Manipulating a single image, or perhaps at most several images, isn’t hugely taxing compared to video editing, but it can still be a bit of a workout for a CPU—especially when you add in several layers and effects while working with very-high-resolution images. Unfortunately, most photo editing and image manipulation software isn’t heavily multi-threaded, often only taking advantage of up to four cores. The key here is clock speed (which helps increase instructions per cycle).
One of AMD’s or Intel’s budget products would be perfectly fine, but some hexa-core processors have higher clock speeds, so they are often a better choice.
3D Rendering and Animation: 4+ Cores
Even though GPU rendering is becoming more commonplace, the CPU is still an important factor in how quickly a model or animation is rendered. Of course, this depends on the program that you use. But most programs will, even when rendering via the GPU, need a dependable CPU—especially since GPU rendering is (slightly) less accurate than CPU rendering, and depending on the workload, could have VRAM limitations.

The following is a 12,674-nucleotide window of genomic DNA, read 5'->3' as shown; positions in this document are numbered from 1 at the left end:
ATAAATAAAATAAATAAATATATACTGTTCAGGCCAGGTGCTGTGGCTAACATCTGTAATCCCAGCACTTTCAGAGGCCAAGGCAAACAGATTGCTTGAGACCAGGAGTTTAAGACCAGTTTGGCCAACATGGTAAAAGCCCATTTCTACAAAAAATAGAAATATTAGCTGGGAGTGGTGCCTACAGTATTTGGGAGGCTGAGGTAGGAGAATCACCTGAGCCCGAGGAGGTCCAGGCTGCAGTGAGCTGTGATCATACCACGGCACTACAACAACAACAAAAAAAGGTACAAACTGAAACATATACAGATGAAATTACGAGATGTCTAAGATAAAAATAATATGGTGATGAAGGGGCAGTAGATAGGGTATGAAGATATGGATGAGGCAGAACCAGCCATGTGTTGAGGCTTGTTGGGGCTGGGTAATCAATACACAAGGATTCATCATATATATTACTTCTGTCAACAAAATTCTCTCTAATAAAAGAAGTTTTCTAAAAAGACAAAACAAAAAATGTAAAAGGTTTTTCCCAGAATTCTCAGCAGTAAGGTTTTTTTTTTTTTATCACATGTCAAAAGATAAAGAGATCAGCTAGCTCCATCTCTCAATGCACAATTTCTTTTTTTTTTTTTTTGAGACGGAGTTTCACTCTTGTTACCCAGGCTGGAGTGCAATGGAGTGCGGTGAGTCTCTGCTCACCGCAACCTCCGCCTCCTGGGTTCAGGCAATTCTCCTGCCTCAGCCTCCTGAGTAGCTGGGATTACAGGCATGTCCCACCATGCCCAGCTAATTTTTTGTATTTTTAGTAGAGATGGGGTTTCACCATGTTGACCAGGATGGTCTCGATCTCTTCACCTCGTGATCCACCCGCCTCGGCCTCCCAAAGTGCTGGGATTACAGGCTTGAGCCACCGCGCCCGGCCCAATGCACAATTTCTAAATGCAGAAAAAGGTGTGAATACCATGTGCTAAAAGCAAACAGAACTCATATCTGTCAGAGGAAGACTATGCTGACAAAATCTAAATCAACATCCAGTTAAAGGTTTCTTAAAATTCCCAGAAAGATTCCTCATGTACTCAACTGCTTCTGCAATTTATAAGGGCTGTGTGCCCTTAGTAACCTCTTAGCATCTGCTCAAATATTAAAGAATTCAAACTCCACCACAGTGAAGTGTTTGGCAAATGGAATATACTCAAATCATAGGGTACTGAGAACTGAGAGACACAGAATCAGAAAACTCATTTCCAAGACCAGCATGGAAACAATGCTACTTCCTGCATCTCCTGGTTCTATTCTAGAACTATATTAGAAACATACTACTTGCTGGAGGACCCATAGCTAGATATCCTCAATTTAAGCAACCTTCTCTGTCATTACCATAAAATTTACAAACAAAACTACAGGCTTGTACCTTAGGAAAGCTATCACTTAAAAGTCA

If the software you’re using is primarily GPU-focused, then a basic quad-core would be perfectly fine. If you prefer to use your CPU, however, then definitely look at least at the hexa-core options.
Audio Production: 6+ Cores
A fast CPU is vital for serious audio production. Unlike 2D and 3D rendering, you can’t really take advantage of a graphics card to help speed up audio rendering. Fortunately, when it comes to using (most) audio software, they are pretty adept at taking advantage of multiple cores and higher clock speeds.